Grier on Glantz and House, 'When Titans Clashed: How the Red Army Stopped Hitler'

David Glantz, Jonathan House
Howard D. Grier

David Glantz, Jonathan House. When Titans Clashed: How the Red Army Stopped Hitler. Lawrence: University Press of Kansas, 1995. xiii + 414 pp. $29.95 (cloth), ISBN 978-0-7006-0717-4.

Reviewed by Howard D. Grier (Department of History, Erskine College) Published on H-German (April, 1996)

David Glantz, America's foremost Soviet military historian, joins with Jonathan House, Associate Professor of History at Gordon College in Georgia, to bring us an important and long-needed study. When Titans Clashed: How the Red Army Stopped Hitler demolishes several myths and clarifies dozens of unanswered questions.

The book is divided into four sections. In the first part, the authors examine the Red Army from 1918 to 1941, and set forth their thesis that the Red Army did not achieve victory in the East simply by copying German tactics. In fact, Blitzkrieg-style, mobile tactics had been devised and employed by Russian troops during the Russian Civil War, decades prior to World War II. The authors also analyze the catastrophic effect of Stalin's purge of the military, and repeatedly demonstrate how it hampered Soviet military performance. A brief section on the Winter War provides additional information on that often neglected conflict.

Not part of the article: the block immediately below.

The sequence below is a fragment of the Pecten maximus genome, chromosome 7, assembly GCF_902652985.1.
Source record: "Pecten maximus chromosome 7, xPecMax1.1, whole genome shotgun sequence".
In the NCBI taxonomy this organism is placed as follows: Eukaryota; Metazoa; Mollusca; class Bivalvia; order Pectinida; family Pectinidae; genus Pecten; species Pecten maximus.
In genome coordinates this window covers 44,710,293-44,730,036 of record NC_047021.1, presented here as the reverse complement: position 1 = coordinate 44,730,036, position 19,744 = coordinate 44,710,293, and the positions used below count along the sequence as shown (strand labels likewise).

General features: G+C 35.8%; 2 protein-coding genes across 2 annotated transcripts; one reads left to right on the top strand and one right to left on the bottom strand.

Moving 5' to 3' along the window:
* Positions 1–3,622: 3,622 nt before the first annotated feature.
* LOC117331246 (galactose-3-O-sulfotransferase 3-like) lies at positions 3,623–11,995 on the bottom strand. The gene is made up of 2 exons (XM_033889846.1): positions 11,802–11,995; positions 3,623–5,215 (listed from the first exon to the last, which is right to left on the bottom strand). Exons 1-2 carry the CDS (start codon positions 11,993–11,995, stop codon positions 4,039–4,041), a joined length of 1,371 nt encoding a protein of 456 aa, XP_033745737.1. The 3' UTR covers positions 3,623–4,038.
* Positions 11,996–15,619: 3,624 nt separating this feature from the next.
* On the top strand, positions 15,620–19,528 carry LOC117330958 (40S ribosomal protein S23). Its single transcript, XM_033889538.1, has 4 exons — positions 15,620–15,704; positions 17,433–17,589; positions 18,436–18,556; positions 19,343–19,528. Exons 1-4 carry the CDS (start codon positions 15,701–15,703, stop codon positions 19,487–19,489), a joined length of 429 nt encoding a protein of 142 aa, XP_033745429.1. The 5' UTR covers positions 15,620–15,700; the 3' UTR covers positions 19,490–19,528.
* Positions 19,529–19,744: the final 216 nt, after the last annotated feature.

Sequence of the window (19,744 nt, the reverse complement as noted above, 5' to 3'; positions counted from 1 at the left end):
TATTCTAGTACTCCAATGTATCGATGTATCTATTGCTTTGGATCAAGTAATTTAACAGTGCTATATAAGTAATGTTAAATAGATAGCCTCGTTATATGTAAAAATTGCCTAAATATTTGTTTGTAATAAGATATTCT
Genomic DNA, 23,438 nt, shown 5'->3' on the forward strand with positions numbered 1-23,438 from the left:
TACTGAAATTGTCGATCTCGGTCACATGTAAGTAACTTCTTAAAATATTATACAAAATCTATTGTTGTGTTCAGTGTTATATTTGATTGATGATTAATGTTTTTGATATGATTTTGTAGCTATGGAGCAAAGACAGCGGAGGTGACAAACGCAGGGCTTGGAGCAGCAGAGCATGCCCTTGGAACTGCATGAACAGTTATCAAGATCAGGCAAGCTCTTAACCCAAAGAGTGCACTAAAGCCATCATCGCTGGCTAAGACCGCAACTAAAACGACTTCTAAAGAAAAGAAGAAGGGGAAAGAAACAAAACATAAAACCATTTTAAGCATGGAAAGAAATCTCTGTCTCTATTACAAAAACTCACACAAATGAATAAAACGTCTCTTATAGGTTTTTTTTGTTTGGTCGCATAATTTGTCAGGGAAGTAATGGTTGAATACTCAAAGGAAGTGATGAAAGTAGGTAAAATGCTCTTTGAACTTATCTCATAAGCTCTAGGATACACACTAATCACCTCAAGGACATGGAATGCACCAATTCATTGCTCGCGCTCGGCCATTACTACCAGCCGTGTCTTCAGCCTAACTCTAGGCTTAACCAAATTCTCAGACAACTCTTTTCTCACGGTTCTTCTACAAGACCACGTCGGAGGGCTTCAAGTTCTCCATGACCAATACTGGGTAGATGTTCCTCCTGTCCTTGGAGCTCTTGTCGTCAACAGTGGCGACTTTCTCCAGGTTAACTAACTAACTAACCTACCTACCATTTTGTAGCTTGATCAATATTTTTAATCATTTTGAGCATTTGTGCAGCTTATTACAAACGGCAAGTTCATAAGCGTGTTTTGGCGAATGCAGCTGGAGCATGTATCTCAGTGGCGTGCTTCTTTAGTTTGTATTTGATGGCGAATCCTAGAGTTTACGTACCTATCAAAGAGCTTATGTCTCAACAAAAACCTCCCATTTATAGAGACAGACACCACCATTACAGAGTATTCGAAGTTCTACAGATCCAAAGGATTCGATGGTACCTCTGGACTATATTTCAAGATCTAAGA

The narrative then examines the first period of the Eastern Campaign, from the German invasion in June 1941 to the Soviet offensive at Stalingrad in November 1942. Here the authors depict a Red Army fighting two vicious foes -- the Nazi juggernaut and Joseph Stalin himself. As German armies swept ever deeper into Soviet territory, Stalin repeatedly refused to heed his military advisers, usually with disastrous results. The third section deals with the turn of the tide from November 1942 to December 1943. Glantz and House show how the Red Army effectively responded to the Nazi threat as skilled commanders like Marshal Georgi Zhukov, Marshal Aleksandr Vasilevsky, and General Alexei Antonov planned and executed effective offensive operations of their own. Stalin began to show faith in his subordinates, although he often times set goals that were still too ambitious. The final portion of the book concerns the period from January 1944 until May 1945, with a brief section included on the Soviet war against Japan in August 1945. The authors give a fine account of how the Red Army conquered eastern Europe and captured Berlin. Glantz and House conclude their work with five extremely useful appendices containing statistical data on relative troop strengths at various periods of the war, casualty tables, and information on Soviet arms production.